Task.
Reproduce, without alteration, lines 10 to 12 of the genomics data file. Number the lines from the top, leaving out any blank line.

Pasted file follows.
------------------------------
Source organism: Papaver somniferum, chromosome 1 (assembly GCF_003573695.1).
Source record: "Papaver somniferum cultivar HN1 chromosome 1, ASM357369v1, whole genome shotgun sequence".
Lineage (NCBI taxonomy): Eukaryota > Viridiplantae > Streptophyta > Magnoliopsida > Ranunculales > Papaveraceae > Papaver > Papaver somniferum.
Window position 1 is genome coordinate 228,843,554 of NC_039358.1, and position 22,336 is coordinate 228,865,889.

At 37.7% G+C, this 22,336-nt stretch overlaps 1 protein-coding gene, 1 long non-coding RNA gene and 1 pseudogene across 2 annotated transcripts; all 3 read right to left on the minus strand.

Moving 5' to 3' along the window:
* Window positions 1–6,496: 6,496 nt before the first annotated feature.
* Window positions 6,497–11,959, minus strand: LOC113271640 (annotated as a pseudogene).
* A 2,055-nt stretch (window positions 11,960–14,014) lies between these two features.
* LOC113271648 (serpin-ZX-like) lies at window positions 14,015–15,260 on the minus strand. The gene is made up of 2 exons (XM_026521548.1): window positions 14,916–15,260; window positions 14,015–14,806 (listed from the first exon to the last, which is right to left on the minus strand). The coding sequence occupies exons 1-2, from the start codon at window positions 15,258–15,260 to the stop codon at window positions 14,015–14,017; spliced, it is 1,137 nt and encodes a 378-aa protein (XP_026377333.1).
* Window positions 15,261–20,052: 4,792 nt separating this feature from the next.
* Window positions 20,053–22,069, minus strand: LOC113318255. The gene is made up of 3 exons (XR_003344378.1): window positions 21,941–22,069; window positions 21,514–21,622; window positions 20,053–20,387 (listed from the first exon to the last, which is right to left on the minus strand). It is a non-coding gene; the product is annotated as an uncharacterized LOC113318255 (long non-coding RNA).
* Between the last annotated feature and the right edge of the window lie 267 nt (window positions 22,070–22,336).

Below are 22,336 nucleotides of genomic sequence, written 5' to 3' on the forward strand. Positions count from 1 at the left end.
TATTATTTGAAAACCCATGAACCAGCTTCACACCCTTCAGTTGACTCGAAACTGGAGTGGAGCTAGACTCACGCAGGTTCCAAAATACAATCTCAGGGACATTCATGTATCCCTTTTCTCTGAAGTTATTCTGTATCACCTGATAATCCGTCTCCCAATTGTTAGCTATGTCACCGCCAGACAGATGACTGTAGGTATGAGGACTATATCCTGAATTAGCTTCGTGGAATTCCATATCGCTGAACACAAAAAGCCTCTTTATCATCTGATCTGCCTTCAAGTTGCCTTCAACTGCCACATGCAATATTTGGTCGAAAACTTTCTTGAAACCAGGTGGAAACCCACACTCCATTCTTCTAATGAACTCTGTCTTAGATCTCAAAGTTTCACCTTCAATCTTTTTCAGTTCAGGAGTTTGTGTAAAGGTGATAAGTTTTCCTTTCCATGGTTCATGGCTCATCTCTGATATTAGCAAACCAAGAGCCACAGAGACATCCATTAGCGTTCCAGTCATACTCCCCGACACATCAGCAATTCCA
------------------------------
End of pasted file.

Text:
* LOC113271648 (serpin-ZX-like) lies at window positions 14,015–15,260 on the minus strand. The gene is made up of 2 exons (XM_026521548.1): window positions 14,916–15,260; window positions 14,015–14,806 (listed from the first exon to the last, which is right to left on the minus strand). The coding sequence occupies exons 1-2, from the start codon at window positions 15,258–15,260 to the stop codon at window positions 14,015–14,017; spliced, it is 1,137 nt and encodes a 378-aa protein (XP_026377333.1).
* Window positions 15,261–20,052: 4,792 nt separating this feature from the next.
* Window positions 20,053–22,069, minus strand: LOC113318255. The gene is made up of 3 exons (XR_003344378.1): window positions 21,941–22,069; window positions 21,514–21,622; window positions 20,053–20,387 (listed from the first exon to the last, which is right to left on the minus strand). It is a non-coding gene; the product is annotated as an uncharacterized LOC113318255 (long non-coding RNA).